If you’re a student and you’ve come across this article, good. Pay attention because I’m going to tell you why you should stop wasting your money on booze and clubs and weed. I’m going to tell you why you need to travel now, as a student, and why it’s the best decision you’ll ever make in your life.
1. You get discounts because you’re a student.
I began travelling as a student and did my first-ever solo backpacking trip as a fresh graduate with a valid student card. I’m now on another solo trip around Europe and let me tell you this: travelling as a student is a lot cheaper.
Sure you can still do things on a budget as a non-student, but that’s nothing compared to flashing your student card at a ticket counter and getting 20% off rail travel. On top of that, Europe is pretty nice to students and youths (usually 16 to 25-year-olds) and student discounts are somewhat the norm.
Despite being given the opportunity of a lifetime and being the luckiest girl ever, all the planning and paperwork has been a serious pain in the butt. First came the visa paperwork, then the travel insurance (being a student in the UK, I have no idea if I classify as a UK resident or a Malaysian one, if I’m registered with a GP, what my national insurance number is etc.), then the booking of accommodation (as it turns out, Paris is really expensive, so is Provence and Scandinavia) and finally the packing (What do I bring? Should I get a sleeping bag liner? Should I get a microfibre towel? Two pairs of trousers or one???) I’m not complaining at all, or at least I really shouldn’t be, but it can get really frustrating at times. It makes me want to flip a table,
throw a tantrum,
and burn everything to the ground.
So after allowing myself a few minutes to appreciate self-destruction, here are (three, no four, oh it became five) FIVE magical things I do to pull myself together.
Read up or just look at beautiful hipster photos taken by hipster globe trotters. Although reality will never look like that because I refuse to pay for additional filters on VSCO cam. I found a couple of really well designed blogs like The Travelling Light (amazing photos), Melting Butter (just for general inspiration because my pocket doesn’t go that deep, sadly), Adventurous Kate (I could become a travel blogger, a girl can dream!) and Fathom (where I found all the other awesome sites).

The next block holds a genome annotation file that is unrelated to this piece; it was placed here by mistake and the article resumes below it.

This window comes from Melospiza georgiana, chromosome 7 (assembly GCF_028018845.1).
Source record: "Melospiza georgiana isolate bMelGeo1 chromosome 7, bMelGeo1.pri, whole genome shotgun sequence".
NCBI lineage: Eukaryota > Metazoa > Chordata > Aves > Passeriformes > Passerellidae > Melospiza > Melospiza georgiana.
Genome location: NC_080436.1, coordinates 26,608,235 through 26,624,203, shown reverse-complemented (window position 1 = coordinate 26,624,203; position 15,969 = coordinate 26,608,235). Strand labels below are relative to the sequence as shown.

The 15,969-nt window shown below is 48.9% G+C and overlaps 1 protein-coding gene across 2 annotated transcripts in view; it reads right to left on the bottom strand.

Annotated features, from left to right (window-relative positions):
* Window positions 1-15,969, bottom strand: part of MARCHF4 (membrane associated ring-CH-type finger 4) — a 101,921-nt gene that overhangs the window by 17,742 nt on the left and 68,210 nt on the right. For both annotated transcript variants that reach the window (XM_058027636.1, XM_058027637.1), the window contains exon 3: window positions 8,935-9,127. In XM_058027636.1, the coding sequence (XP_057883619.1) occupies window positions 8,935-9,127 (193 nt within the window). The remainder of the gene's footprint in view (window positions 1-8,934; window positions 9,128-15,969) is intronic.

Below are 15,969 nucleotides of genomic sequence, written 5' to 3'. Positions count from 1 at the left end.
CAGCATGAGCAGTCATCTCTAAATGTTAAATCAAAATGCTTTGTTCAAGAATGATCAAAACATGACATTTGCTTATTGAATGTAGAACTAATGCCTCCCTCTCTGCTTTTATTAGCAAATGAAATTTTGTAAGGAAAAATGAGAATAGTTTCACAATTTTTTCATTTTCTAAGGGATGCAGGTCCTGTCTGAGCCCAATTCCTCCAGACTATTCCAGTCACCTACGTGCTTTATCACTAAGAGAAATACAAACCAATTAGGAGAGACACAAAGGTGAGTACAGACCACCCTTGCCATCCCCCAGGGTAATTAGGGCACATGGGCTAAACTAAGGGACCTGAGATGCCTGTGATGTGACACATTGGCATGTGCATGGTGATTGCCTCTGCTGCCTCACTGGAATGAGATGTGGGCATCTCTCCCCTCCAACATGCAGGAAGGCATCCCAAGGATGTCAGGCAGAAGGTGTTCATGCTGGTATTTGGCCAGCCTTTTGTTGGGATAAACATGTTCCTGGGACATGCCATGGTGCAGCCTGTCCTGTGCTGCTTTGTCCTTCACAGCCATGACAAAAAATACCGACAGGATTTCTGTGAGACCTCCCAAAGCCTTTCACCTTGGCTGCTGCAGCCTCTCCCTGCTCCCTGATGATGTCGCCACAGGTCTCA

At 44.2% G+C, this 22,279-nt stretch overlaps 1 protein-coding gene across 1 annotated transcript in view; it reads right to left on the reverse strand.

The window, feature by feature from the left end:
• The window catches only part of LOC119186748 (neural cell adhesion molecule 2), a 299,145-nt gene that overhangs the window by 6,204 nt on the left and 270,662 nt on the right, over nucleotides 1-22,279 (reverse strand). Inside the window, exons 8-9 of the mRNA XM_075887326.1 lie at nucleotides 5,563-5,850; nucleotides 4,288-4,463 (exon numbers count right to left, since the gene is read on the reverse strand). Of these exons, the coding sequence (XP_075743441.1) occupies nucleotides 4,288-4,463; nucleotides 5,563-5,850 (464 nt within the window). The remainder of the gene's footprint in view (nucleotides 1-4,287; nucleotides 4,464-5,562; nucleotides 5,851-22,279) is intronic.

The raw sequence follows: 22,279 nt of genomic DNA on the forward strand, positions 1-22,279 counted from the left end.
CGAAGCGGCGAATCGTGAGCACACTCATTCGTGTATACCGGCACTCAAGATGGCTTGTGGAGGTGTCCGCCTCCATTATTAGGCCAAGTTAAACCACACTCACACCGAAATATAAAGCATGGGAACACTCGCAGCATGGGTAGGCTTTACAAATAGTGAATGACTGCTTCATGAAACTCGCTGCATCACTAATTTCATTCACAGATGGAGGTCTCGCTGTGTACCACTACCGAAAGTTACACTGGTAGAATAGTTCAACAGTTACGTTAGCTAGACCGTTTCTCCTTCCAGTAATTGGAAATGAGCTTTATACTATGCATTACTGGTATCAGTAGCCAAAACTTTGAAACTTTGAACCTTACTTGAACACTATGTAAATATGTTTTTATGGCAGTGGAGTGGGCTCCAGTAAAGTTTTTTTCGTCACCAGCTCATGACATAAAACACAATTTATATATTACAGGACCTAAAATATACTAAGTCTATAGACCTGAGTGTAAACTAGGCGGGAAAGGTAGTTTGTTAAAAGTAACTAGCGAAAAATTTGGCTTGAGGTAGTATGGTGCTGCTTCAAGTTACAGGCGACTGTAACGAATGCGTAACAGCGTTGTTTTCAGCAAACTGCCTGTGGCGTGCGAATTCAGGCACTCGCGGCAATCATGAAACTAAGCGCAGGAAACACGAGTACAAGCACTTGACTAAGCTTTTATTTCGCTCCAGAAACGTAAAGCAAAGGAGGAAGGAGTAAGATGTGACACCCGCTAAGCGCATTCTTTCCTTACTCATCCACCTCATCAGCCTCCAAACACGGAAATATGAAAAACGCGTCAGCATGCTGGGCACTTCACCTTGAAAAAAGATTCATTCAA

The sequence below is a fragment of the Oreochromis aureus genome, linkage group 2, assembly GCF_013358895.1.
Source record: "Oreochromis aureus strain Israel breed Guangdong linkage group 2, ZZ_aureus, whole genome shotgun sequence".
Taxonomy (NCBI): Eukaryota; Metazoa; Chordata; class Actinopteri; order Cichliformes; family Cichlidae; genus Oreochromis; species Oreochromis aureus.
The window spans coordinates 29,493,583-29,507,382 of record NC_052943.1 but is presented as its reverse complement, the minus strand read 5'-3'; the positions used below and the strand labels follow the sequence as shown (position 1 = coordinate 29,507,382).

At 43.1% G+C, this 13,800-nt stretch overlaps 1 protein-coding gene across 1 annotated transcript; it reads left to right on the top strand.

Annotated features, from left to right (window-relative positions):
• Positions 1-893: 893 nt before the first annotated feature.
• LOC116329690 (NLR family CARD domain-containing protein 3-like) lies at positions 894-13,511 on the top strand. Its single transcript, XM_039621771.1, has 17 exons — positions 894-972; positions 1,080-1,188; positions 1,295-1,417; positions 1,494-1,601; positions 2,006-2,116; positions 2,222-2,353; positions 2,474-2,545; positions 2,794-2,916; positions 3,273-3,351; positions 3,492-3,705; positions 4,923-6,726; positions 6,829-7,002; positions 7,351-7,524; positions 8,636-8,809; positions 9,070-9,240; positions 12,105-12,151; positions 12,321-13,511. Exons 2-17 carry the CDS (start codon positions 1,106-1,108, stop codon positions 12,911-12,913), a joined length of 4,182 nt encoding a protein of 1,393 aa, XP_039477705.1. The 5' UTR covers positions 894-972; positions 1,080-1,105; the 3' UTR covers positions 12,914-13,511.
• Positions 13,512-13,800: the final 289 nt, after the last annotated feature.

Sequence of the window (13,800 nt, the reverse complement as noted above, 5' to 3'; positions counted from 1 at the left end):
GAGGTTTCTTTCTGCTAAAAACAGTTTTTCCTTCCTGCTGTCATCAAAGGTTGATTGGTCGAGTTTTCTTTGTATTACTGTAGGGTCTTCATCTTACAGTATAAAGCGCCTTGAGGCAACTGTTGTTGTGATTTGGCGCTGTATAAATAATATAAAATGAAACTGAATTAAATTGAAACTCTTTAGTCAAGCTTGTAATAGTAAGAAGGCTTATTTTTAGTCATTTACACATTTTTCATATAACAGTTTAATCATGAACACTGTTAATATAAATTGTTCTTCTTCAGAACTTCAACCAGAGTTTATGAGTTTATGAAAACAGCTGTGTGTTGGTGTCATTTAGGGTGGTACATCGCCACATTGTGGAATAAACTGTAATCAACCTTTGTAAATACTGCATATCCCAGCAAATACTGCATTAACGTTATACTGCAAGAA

Watch a documentary or a movie or a YouTube video set in the countries you’ll be visiting. I recently watched a documentary on Vienna by BBC and I am not only super excited to visit such an amazing place, but I’ve also got a few more recommendations for things to do in the city and spots I definitely do not want to miss. I’ve mentioned her before but Sonia’s Travels does some really neat short clips that will perk up the wanderluster in you.
Get plugged into a community of travelling, like minded people. For me, this has been the Couch Surfing community (where I’ve been looking for a host in Scandinavia because it’s REALLY expensive) and just generally following blogs and commenting every now and then. It doesn’t hurt to ask a question or two so why not do it?
Go through old photos from your previous travels. Those moments when you found a beautiful building, or an amazing sunset or some graffiti on a wall that made you chuckle have some serious wonderluster-awakening powers. Blogging has forced me to go through old images and it is seriously therapeutic. I recall the the experiences and the great memories and feel inspired to carry on filling out that form or searching for the best place to stay without breaking the bank.
Lastly, talk to people around you about it. I’ve found that older and/or real adults are way more excited about this opportunity than I have been, and their excitement can be infectious. I’ve not met one person who has told me that travelling solo has been a bad idea (except when I insisted on going to Russia, but I’m stubborn like that).
In a nutshell, grow a pair and get back to planning because the world is waiting for you. It’s worth it.